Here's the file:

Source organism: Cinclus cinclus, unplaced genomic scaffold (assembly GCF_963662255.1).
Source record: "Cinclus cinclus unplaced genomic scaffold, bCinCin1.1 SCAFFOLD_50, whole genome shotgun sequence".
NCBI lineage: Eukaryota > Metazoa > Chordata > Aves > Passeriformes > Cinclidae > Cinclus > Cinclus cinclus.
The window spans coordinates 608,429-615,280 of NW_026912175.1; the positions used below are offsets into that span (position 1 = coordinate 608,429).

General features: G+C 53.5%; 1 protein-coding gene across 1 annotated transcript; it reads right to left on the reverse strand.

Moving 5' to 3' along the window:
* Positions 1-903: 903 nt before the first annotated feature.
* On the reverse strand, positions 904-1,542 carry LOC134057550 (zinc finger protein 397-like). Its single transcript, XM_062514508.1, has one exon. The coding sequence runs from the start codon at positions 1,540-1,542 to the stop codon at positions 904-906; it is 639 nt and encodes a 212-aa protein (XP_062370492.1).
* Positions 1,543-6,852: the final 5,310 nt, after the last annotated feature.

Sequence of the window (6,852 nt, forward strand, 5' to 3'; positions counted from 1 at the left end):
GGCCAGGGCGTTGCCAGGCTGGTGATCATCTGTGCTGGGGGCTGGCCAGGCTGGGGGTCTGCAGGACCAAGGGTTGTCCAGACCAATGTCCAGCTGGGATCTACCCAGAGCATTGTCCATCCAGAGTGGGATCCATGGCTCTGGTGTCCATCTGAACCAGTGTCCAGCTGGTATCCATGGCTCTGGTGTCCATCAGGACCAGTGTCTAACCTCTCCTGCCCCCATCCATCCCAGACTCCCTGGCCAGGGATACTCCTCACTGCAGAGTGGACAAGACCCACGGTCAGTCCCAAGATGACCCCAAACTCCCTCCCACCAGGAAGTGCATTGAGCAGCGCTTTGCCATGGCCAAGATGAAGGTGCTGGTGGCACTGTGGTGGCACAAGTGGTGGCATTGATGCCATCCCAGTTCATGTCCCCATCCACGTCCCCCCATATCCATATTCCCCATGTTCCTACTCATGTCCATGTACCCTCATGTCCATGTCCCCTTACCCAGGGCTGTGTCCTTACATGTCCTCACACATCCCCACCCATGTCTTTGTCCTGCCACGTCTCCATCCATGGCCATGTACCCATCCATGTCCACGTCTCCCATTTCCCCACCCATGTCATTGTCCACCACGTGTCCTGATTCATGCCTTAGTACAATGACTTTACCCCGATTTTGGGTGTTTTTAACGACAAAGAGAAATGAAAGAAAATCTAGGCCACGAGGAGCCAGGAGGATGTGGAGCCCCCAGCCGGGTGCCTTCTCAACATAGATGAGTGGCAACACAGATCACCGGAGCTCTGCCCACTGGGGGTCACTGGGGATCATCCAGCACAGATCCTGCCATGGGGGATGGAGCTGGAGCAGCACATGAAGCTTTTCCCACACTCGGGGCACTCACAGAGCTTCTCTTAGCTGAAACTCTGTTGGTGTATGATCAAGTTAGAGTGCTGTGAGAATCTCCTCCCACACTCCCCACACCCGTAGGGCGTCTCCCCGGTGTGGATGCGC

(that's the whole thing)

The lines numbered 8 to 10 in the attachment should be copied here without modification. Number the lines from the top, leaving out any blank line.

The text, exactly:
* On the reverse strand, positions 904-1,542 carry LOC134057550 (zinc finger protein 397-like). Its single transcript, XM_062514508.1, has one exon. The coding sequence runs from the start codon at positions 1,540-1,542 to the stop codon at positions 904-906; it is 639 nt and encodes a 212-aa protein (XP_062370492.1).
* Positions 1,543-6,852: the final 5,310 nt, after the last annotated feature.

Sequence of the window (6,852 nt, forward strand, 5' to 3'; positions counted from 1 at the left end):